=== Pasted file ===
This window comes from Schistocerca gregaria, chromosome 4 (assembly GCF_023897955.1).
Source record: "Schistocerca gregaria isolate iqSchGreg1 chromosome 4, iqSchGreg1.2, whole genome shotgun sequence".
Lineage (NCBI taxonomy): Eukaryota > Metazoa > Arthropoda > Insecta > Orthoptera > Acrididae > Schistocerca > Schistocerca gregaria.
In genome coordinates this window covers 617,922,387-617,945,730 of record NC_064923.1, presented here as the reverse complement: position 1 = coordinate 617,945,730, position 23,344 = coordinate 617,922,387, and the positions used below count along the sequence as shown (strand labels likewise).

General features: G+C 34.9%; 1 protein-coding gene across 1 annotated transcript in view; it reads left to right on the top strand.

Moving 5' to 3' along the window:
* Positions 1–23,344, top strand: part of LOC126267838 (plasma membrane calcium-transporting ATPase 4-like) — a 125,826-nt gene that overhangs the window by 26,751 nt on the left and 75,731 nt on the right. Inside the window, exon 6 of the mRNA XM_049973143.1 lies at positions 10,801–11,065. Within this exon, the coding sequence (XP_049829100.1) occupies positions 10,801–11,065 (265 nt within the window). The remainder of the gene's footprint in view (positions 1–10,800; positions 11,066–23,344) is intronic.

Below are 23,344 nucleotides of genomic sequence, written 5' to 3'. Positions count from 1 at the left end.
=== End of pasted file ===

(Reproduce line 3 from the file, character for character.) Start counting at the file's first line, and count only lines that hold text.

Lineage (NCBI taxonomy): Eukaryota > Metazoa > Arthropoda > Insecta > Orthoptera > Acrididae > Schistocerca > Schistocerca gregaria.